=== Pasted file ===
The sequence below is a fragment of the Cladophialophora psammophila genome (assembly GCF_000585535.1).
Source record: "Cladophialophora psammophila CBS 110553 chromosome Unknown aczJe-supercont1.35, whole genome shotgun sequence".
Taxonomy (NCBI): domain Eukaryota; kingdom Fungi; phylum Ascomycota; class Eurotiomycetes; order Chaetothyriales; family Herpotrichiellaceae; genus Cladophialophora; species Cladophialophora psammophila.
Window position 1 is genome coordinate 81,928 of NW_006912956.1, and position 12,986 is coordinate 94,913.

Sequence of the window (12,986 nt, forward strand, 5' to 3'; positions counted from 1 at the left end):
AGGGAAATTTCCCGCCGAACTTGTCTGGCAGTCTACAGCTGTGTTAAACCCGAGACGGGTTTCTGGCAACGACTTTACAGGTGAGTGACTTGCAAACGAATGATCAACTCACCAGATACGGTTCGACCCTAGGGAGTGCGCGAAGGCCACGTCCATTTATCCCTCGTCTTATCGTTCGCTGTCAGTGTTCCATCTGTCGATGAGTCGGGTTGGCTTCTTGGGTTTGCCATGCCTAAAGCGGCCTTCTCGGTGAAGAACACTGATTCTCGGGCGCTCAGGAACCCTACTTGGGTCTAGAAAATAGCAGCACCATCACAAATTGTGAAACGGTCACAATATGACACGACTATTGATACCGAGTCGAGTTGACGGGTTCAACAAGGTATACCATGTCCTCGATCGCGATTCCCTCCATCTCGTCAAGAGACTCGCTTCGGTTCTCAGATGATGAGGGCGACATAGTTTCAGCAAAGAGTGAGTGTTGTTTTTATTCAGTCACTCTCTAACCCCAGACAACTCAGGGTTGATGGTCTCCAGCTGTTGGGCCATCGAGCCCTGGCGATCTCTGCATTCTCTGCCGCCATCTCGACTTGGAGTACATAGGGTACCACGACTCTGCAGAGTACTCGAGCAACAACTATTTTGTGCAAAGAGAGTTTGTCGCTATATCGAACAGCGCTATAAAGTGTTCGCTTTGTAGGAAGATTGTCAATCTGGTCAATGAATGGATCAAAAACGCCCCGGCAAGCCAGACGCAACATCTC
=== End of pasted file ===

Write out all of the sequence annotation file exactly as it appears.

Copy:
The sequence below is a fragment of the Cladophialophora psammophila genome (assembly GCF_000585535.1).
Source record: "Cladophialophora psammophila CBS 110553 chromosome Unknown aczJe-supercont1.35, whole genome shotgun sequence".
Taxonomy (NCBI): domain Eukaryota; kingdom Fungi; phylum Ascomycota; class Eurotiomycetes; order Chaetothyriales; family Herpotrichiellaceae; genus Cladophialophora; species Cladophialophora psammophila.
Window position 1 is genome coordinate 81,928 of NW_006912956.1, and position 12,986 is coordinate 94,913.

Sequence of the window (12,986 nt, forward strand, 5' to 3'; positions counted from 1 at the left end):
AGGGAAATTTCCCGCCGAACTTGTCTGGCAGTCTACAGCTGTGTTAAACCCGAGACGGGTTTCTGGCAACGACTTTACAGGTGAGTGACTTGCAAACGAATGATCAACTCACCAGATACGGTTCGACCCTAGGGAGTGCGCGAAGGCCACGTCCATTTATCCCTCGTCTTATCGTTCGCTGTCAGTGTTCCATCTGTCGATGAGTCGGGTTGGCTTCTTGGGTTTGCCATGCCTAAAGCGGCCTTCTCGGTGAAGAACACTGATTCTCGGGCGCTCAGGAACCCTACTTGGGTCTAGAAAATAGCAGCACCATCACAAATTGTGAAACGGTCACAATATGACACGACTATTGATACCGAGTCGAGTTGACGGGTTCAACAAGGTATACCATGTCCTCGATCGCGATTCCCTCCATCTCGTCAAGAGACTCGCTTCGGTTCTCAGATGATGAGGGCGACATAGTTTCAGCAAAGAGTGAGTGTTGTTTTTATTCAGTCACTCTCTAACCCCAGACAACTCAGGGTTGATGGTCTCCAGCTGTTGGGCCATCGAGCCCTGGCGATCTCTGCATTCTCTGCCGCCATCTCGACTTGGAGTACATAGGGTACCACGACTCTGCAGAGTACTCGAGCAACAACTATTTTGTGCAAAGAGAGTTTGTCGCTATATCGAACAGCGCTATAAAGTGTTCGCTTTGTAGGAAGATTGTCAATCTGGTCAATGAATGGATCAAAAACGCCCCGGCAAGCCAGACGCAACATCTC